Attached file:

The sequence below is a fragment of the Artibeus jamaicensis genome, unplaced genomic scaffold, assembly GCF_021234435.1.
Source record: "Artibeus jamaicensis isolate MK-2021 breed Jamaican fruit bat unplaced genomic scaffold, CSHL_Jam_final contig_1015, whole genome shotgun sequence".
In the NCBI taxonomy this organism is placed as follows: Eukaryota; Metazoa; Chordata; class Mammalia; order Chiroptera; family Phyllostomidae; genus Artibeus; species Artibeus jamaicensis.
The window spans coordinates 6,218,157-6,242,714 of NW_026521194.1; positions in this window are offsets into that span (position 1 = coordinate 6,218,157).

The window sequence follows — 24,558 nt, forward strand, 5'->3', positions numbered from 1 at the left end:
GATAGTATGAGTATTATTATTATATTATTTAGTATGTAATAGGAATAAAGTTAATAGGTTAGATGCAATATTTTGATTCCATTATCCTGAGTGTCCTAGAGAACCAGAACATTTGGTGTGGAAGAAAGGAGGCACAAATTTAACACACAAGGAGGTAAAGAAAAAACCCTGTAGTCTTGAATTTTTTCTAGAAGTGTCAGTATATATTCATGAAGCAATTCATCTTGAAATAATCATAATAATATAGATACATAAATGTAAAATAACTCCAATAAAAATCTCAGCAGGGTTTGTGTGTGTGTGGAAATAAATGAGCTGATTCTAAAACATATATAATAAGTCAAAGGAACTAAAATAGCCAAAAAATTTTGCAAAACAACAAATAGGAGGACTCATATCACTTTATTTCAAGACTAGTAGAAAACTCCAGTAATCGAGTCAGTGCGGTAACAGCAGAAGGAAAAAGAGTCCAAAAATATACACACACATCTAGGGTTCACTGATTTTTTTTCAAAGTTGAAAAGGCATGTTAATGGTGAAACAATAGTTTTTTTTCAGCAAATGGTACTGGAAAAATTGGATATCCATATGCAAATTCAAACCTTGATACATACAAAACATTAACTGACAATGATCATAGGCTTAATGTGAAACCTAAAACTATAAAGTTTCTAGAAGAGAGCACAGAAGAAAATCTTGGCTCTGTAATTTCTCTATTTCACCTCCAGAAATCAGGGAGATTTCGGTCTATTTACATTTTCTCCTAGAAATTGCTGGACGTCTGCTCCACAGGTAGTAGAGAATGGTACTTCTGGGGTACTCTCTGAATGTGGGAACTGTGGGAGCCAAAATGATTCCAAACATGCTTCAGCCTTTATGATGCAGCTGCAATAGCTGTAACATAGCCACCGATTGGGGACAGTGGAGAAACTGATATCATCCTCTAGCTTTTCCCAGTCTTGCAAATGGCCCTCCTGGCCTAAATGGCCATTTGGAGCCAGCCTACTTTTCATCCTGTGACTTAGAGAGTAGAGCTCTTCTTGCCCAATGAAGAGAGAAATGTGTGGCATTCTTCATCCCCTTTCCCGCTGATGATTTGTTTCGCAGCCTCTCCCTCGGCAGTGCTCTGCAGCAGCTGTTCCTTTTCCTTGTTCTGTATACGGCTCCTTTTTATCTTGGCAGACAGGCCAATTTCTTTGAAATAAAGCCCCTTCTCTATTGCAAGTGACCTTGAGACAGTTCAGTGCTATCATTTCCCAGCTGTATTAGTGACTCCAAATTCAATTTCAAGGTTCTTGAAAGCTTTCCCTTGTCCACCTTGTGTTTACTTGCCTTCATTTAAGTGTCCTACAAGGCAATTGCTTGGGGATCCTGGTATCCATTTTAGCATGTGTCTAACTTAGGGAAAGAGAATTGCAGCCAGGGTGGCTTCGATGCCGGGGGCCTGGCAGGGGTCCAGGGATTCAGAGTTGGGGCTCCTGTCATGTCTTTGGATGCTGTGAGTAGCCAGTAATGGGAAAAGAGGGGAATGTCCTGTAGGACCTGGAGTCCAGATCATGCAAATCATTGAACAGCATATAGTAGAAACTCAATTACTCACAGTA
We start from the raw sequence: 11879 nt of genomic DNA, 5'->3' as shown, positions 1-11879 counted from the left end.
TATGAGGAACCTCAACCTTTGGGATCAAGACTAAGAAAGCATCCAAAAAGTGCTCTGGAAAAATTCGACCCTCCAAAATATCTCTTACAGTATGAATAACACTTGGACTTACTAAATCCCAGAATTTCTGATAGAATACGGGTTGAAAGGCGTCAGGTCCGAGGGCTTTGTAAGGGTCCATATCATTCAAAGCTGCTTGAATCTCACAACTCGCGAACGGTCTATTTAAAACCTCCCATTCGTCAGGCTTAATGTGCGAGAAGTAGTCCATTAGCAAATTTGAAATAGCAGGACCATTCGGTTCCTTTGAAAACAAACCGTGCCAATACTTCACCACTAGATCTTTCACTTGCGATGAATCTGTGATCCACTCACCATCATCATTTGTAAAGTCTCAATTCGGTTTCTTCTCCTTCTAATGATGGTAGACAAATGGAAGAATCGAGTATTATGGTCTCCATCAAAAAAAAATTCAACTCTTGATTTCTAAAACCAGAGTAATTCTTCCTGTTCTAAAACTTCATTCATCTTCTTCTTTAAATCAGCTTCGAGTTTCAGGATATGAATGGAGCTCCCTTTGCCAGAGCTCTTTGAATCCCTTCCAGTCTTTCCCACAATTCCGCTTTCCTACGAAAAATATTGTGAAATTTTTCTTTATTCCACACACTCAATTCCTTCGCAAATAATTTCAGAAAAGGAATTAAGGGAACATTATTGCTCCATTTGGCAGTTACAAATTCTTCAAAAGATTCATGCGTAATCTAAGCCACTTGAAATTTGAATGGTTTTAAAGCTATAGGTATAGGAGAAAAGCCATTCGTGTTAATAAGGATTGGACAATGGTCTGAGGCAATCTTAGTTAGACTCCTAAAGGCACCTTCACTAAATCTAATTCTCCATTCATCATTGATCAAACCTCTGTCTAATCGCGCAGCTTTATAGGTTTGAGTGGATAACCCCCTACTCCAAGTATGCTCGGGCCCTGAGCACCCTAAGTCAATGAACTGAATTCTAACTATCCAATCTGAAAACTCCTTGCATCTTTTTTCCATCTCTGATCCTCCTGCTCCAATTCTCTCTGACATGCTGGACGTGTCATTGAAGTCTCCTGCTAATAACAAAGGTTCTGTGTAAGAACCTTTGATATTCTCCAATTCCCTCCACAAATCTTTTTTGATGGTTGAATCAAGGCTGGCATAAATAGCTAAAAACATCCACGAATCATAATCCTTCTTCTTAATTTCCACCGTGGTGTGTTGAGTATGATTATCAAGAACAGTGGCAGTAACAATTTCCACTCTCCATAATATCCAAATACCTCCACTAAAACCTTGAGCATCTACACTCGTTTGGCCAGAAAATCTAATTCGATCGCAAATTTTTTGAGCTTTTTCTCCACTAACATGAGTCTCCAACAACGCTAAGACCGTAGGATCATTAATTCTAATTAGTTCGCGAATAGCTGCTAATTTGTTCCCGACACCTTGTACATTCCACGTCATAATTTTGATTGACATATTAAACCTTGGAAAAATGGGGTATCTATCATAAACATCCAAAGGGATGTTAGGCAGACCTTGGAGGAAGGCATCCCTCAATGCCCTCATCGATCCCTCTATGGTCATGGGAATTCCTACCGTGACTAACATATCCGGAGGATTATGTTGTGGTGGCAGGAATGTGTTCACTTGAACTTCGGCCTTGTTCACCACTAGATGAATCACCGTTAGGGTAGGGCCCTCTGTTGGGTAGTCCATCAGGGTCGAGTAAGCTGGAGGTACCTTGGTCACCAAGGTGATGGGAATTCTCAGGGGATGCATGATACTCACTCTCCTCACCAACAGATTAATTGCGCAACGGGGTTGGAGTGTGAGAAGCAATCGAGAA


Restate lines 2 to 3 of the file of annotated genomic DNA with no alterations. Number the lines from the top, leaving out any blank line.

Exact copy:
Source record: "Artibeus jamaicensis isolate MK-2021 breed Jamaican fruit bat unplaced genomic scaffold, CSHL_Jam_final contig_1015, whole genome shotgun sequence".
In the NCBI taxonomy this organism is placed as follows: Eukaryota; Metazoa; Chordata; class Mammalia; order Chiroptera; family Phyllostomidae; genus Artibeus; species Artibeus jamaicensis.